Aussie planes 5m from mid-air crash disaster
Two aircraft came within 5m of colliding mid-air in a terrifying incident near Darwin, the nation's transport safety authority found.
The Australian Transport Safety Bureau (ATSB) has handed down its report into the near-miss involving two Cessna aircraft that had taken off one minute apart at Darwin Airport in 2017.
Both planes were bound for the remote community of Wadeye in the Northern Territory.
According to the ATSB's report into the December 3, 2017 incident, the planes lost sight of each other shortly after takeoff.
But about 46km southwest of the airport, the plane operated by Hardy Aviation, with two passengers on board, swooped dramatically in front of the other Cessna, operated by Chartair.
The ATSB's report said the planes were believed to have come less than 5m away from each other.
"The pilot of (the Chartair plane) commented that as soon as he made that request to deviate three nautical miles right of track, (the Hardy Aviation plane) came from the left top corner of his windshield across the nose to the bottom right in front of him and filled the windscreen," the report said.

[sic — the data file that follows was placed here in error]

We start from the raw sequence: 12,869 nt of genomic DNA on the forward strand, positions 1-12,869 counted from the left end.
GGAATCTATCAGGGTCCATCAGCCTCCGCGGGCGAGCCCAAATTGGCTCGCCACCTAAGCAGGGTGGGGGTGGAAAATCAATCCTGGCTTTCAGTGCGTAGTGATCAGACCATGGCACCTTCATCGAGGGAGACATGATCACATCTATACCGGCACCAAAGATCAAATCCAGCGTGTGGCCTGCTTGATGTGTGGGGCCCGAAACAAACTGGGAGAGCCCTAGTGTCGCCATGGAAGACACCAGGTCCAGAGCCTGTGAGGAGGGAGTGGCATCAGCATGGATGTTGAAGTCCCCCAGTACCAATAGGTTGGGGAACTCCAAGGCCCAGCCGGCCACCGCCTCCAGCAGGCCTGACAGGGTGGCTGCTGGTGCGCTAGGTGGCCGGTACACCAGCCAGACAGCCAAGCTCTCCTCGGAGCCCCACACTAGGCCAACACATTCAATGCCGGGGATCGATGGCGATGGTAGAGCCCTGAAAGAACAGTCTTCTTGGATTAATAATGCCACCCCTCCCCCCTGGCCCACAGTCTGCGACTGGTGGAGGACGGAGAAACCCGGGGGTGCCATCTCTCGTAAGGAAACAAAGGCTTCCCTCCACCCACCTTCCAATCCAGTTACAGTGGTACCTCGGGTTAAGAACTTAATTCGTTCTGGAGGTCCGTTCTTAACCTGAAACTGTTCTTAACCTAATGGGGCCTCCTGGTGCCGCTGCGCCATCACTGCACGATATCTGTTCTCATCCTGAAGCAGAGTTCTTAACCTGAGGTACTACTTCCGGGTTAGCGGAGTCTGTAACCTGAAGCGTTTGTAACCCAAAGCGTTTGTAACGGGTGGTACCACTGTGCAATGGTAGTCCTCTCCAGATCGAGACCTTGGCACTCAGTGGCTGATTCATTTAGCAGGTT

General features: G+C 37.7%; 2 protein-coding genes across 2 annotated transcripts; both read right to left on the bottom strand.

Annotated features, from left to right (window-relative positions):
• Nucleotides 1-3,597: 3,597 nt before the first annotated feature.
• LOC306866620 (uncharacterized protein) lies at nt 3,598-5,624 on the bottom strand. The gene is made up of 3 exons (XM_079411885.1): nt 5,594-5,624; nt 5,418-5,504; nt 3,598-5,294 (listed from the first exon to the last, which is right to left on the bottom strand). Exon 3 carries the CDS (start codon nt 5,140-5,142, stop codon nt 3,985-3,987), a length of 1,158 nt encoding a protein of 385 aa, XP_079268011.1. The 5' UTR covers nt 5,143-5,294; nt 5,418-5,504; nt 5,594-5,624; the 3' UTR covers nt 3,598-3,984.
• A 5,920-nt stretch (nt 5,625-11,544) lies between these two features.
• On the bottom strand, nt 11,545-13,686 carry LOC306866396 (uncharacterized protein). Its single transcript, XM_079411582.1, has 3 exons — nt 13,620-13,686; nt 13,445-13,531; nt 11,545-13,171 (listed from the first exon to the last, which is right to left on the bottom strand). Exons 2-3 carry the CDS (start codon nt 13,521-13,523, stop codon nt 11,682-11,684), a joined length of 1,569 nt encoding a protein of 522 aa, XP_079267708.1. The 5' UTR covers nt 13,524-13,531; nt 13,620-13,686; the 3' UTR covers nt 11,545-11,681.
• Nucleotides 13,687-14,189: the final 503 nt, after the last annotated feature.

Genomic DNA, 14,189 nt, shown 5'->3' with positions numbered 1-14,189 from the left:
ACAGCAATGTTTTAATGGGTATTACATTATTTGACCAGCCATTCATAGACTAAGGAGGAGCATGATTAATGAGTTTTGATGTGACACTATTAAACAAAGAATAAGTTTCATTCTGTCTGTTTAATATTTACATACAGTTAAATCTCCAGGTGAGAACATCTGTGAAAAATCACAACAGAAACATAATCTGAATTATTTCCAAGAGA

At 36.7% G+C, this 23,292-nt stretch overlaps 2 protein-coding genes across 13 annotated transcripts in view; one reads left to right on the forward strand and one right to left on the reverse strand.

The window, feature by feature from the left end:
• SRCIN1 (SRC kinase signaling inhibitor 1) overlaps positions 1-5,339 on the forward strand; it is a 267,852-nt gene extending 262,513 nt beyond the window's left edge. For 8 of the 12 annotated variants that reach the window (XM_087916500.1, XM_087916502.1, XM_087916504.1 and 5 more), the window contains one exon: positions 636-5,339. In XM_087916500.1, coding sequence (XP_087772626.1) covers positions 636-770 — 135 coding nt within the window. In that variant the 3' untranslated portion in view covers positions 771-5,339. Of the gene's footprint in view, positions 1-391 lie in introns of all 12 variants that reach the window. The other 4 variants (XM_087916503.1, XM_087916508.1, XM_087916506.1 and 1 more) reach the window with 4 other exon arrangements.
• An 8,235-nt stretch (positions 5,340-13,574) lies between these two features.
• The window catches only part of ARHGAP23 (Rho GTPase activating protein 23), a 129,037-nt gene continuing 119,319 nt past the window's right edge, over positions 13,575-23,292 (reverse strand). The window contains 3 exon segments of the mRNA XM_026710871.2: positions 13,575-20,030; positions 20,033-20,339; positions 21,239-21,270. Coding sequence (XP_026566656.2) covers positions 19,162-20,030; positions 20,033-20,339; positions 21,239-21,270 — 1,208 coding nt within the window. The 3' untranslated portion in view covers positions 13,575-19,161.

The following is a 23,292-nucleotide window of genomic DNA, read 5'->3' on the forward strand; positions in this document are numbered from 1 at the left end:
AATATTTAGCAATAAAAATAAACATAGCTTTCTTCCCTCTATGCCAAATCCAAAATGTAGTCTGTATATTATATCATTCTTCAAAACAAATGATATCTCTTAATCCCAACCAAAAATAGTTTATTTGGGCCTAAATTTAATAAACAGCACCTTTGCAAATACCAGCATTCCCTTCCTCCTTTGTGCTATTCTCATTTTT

"He estimated the two aircraft passed 3-4m apart."
Meanwhile the Hardy Aviation pilot said he was "surprised" by the proximity of the other plane when it suddenly came in its 5 o'clock position.
"He and the passengers in (the Hardy Aviation plane) estimated the aircraft came within 5m of each other," the report said.
A review of the radar data by the ATSB found the positions of the planes were different from what was advised by air traffic control in Darwin.
After the near-miss, both planes continued to fly safely to their destination.
In its findings the ATSB said the "approach controller did not verify the initial altitude of (the Chartair plane), which was outside the allowable 200-foot (61m) tolerance".
"That resulted in the two aircraft being significantly vertically closer than displayed and, in turn, the controller issuing a safety alert after the near collision had occurred," the report said.
The ATSB also found after the Chartair pilot lost sight of the other plane and advised air traffic control he "took no further action to ensure segregation between the aircraft".
The ATSB said it was mainly the responsibility of pilots to avoid collisions between aircraft operating under visual flight rules (VFR).
"While air traffic controllers can provide traffic information to pilots of VFR flights, see-and-avoid is the primary means of preventing collisions between VFR aircraft," the report said.
It urged pilots of small aircraft to fit collision avoidance technology to increase awareness of other aircraft traffic and avoid similar near misses.